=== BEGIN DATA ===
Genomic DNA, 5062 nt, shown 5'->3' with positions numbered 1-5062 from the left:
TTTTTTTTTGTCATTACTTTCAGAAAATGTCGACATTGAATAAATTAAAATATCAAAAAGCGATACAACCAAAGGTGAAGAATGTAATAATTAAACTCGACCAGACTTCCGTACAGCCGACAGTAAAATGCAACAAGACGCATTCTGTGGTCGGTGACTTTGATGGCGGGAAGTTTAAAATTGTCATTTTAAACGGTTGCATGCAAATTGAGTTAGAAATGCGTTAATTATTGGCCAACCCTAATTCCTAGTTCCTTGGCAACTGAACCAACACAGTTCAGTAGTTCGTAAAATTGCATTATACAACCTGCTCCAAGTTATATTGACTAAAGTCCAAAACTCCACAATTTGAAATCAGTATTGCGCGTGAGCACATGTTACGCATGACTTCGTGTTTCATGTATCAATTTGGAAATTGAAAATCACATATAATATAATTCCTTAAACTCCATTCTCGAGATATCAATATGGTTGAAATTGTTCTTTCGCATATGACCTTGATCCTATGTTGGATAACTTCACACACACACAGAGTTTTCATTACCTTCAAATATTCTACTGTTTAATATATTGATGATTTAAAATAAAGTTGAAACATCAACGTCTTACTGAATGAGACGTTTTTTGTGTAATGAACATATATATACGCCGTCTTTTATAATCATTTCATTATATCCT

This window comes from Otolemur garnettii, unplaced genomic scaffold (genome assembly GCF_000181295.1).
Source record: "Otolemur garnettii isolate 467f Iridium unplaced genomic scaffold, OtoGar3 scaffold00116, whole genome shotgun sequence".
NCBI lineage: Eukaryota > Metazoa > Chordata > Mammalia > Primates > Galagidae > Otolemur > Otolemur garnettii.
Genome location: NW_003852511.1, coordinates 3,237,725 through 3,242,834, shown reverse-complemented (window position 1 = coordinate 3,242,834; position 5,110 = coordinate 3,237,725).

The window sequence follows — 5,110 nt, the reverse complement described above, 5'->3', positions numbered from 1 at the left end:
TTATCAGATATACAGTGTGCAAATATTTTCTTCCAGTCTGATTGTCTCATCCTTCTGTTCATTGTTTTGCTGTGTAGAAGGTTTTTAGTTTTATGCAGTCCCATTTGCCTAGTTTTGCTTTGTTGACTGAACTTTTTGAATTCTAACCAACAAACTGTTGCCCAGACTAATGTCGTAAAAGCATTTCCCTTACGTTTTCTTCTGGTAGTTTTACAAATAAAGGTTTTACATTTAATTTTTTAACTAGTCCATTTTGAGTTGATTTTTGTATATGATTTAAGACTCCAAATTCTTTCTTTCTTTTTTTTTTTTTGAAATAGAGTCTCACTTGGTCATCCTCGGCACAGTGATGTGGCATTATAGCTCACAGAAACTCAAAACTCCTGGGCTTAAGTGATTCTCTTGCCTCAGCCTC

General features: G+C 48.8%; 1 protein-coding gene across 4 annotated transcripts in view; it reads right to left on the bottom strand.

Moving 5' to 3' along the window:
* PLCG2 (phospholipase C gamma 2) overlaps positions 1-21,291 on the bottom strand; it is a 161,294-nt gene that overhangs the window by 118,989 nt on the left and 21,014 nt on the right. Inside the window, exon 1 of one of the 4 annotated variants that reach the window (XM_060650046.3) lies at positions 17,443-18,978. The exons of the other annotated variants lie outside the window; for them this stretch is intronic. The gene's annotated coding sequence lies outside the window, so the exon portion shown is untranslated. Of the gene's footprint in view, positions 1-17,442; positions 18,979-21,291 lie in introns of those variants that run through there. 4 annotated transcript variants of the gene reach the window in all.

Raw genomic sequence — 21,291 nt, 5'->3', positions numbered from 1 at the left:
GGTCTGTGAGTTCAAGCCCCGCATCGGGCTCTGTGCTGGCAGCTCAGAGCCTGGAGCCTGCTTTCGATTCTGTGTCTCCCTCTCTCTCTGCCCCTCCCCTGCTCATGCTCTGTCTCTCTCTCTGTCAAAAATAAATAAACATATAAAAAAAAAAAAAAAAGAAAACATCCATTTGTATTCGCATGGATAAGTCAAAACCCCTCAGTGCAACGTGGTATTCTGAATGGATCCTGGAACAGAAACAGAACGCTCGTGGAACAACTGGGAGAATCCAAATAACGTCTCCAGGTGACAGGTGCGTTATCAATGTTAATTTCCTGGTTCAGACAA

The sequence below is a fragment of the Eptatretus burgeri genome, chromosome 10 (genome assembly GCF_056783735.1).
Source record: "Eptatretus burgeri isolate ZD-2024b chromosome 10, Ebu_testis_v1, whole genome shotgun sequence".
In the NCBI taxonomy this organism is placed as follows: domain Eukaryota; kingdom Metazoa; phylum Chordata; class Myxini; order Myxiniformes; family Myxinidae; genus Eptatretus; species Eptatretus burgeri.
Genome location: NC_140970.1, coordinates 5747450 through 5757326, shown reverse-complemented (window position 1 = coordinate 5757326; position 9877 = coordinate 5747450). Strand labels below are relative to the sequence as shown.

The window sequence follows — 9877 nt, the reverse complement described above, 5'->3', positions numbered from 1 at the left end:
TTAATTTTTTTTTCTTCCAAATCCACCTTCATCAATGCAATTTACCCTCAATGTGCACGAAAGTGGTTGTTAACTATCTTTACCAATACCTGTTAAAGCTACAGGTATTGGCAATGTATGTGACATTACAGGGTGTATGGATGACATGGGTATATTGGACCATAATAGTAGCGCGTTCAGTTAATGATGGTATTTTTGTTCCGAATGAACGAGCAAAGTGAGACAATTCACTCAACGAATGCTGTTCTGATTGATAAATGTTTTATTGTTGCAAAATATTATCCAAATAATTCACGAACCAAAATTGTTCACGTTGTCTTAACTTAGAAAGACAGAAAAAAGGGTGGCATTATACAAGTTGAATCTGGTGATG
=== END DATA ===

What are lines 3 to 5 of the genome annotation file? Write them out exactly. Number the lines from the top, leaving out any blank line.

This window comes from Otolemur garnettii, unplaced genomic scaffold (genome assembly GCF_000181295.1).
Source record: "Otolemur garnettii isolate 467f Iridium unplaced genomic scaffold, OtoGar3 scaffold00116, whole genome shotgun sequence".
NCBI lineage: Eukaryota > Metazoa > Chordata > Mammalia > Primates > Galagidae > Otolemur > Otolemur garnettii.